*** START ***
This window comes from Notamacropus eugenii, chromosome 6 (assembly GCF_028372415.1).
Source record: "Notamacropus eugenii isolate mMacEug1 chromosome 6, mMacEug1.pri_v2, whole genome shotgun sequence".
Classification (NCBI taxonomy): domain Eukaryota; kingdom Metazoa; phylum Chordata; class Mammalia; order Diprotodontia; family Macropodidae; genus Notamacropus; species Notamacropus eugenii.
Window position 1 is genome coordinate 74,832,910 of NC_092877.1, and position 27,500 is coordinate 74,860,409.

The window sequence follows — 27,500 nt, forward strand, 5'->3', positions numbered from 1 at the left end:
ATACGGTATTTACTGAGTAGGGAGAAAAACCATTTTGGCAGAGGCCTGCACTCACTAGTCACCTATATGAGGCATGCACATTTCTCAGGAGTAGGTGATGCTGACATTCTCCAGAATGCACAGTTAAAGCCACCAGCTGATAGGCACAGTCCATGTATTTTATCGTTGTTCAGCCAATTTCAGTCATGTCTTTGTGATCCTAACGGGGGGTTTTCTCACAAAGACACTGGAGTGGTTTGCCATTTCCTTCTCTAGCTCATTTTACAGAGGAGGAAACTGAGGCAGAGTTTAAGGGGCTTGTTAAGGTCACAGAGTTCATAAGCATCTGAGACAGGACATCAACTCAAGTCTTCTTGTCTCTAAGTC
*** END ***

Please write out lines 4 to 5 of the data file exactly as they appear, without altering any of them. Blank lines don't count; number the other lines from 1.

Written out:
Window position 1 is genome coordinate 74,832,910 of NC_092877.1, and position 27,500 is coordinate 74,860,409.

The window sequence follows — 27,500 nt, forward strand, 5'->3', positions numbered from 1 at the left end: